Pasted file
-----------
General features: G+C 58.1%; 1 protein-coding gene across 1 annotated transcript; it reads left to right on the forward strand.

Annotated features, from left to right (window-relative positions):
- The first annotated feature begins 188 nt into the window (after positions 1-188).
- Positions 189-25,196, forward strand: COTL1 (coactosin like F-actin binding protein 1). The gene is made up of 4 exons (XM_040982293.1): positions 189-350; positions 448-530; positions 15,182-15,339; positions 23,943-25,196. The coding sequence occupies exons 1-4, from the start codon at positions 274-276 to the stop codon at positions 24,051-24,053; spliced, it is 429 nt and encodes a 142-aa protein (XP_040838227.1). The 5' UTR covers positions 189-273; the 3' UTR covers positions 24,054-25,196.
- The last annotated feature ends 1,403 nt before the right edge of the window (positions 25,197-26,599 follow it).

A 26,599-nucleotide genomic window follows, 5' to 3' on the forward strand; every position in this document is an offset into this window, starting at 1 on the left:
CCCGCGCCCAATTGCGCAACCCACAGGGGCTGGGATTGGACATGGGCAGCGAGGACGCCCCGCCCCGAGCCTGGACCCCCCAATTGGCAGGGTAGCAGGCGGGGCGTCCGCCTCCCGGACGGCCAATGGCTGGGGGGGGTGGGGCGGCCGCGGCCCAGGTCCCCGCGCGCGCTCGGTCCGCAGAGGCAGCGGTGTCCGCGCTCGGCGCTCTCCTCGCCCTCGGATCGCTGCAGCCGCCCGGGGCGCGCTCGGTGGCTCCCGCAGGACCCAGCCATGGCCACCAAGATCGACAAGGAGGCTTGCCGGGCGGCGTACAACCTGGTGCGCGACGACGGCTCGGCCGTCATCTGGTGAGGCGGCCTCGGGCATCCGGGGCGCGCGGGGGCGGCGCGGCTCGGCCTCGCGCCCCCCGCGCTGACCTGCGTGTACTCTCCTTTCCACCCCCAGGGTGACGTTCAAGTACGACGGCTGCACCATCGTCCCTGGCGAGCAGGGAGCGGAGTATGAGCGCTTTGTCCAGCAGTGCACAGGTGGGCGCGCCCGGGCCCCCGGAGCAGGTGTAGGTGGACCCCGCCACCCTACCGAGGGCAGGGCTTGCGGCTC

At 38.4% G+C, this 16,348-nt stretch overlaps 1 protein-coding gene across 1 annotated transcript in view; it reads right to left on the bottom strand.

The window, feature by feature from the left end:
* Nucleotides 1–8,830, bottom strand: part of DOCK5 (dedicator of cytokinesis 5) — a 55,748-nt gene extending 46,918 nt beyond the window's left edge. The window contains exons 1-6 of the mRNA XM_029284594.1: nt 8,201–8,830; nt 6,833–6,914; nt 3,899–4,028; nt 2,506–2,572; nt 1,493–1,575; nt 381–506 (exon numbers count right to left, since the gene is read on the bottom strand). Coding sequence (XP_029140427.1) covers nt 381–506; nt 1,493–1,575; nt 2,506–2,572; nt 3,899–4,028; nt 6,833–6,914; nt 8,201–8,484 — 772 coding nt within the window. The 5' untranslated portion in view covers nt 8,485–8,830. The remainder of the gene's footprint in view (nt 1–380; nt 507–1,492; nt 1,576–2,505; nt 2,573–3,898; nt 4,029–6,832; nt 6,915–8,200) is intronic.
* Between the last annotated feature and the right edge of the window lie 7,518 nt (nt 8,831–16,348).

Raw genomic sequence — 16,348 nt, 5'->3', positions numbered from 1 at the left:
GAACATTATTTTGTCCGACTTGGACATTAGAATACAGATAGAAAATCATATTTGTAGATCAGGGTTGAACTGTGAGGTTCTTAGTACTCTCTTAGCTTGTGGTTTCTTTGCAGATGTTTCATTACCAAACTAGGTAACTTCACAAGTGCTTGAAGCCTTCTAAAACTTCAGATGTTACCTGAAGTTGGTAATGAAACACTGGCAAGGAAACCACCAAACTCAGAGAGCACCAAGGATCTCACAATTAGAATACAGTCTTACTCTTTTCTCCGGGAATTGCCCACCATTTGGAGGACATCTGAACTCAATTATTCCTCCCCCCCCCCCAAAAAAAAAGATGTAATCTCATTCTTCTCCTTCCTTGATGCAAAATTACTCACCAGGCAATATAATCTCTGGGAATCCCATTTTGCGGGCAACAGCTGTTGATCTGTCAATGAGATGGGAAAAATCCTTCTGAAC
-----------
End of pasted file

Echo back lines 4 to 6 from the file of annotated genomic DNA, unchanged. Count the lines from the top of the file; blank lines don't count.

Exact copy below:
- Positions 189-25,196, forward strand: COTL1 (coactosin like F-actin binding protein 1). The gene is made up of 4 exons (XM_040982293.1): positions 189-350; positions 448-530; positions 15,182-15,339; positions 23,943-25,196. The coding sequence occupies exons 1-4, from the start codon at positions 274-276 to the stop codon at positions 24,051-24,053; spliced, it is 429 nt and encodes a 142-aa protein (XP_040838227.1). The 5' UTR covers positions 189-273; the 3' UTR covers positions 24,054-25,196.
- The last annotated feature ends 1,403 nt before the right edge of the window (positions 25,197-26,599 follow it).

A 26,599-nucleotide genomic window follows, 5' to 3' on the forward strand; every position in this document is an offset into this window, starting at 1 on the left: